Turner Wants to Change Its Relationship With Advertisers

The television advertising business is changing, and at last week’s Consumer Electronics Show in Las Vegas, where the future is often on display, Turner Broadcasting talked about the new relationship it is planning to have with marketers and agencies.

At a time when traditional ratings are mostly falling, selling a dwindling number of impressions hardly seems like a tenet of a growth industry. Digital advertising, despite issues of viewability, robot audiences and questionable content including fake news, has nonetheless been growing fast, surpassing TV, according to many estimates.

But there have been a number of recent studies showing that TV has a unique ability to reach massive numbers of consumers and that improving forms of measurement show that commercials remain effective at selling stuff. That effectiveness is being bolstered as media companies embrace data in order to create branded content and better target messages.

Turner, like others in the TV business, has already started to move away from selling their ad inventory based on broad demographics that define viewers simply by age and sex and shifting to consumption behavior. But now they think it might be time to shift from selling eyeballs to getting paid based on marketing results.

Ignition Keys

At CES, Turner unveiled Turner Ignite Sports, a companion to Turner Ignite, a unit that creates data and content solutions for ad clients. Ignite was unveiled last year in Vegas.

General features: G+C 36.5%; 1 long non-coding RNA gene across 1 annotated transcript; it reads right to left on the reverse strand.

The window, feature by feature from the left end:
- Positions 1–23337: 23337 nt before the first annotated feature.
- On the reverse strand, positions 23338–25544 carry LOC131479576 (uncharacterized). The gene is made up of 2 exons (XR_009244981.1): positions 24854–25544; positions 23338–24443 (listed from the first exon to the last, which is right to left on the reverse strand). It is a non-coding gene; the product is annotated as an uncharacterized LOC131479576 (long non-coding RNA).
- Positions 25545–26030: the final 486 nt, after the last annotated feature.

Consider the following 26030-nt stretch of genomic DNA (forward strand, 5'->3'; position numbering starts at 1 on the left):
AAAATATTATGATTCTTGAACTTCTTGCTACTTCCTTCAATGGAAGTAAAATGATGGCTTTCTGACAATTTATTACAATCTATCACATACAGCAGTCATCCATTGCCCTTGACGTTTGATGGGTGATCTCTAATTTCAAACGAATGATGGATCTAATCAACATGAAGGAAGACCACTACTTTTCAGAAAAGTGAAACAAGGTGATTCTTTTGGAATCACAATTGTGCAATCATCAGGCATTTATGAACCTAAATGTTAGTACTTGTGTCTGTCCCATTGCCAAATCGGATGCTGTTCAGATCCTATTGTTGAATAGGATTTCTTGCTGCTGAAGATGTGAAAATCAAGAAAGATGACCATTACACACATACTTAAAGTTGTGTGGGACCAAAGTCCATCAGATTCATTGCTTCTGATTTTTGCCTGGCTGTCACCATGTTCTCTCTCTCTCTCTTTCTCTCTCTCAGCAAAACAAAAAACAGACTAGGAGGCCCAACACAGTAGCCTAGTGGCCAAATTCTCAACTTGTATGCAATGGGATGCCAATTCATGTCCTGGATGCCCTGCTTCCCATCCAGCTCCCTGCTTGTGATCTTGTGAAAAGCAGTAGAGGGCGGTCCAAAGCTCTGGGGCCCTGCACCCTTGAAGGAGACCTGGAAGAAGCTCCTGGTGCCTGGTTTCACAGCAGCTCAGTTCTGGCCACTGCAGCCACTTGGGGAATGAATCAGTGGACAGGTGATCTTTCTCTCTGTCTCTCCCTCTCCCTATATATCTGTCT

Turner Ignite Sports is designed to form longterm marketing partnerships with clients and provide access to events, intellectual property and talent, production capabilities and distribution.

Will Funk, executive VP of sales and property sponsorships for Turner Sports, will be in charge of Ignite Sports.

“We saw the need based on a kind of meandering path to get to where you want to be as a sports marketer,” said Funk. Marketers who want to be involved with a sports property need to hire a traditional ad agency, a media agency, a talent agency to engage players and personalities, and a production company, he said. On top of that, you need to work with a property rights holder, such as a league, and a finally a publisher, to push out the content and messaging.

“We felt there was a better way to do that, an easier way for clients to accomplish all of that with one-stop shopping,” Funk said. “And we can provide all of those services and save them money on fees that they’re paying multiple agencies right now across the board and deliver an integrated solution direct between our internal resources, an agency and the client.”

Turner has the rights to many attractive sports properties, including the NBA, March Madness and Major League Baseball, plus its own intellectual property such as Bleacher Report. Distribution would not be limited to Turner channels and web properties.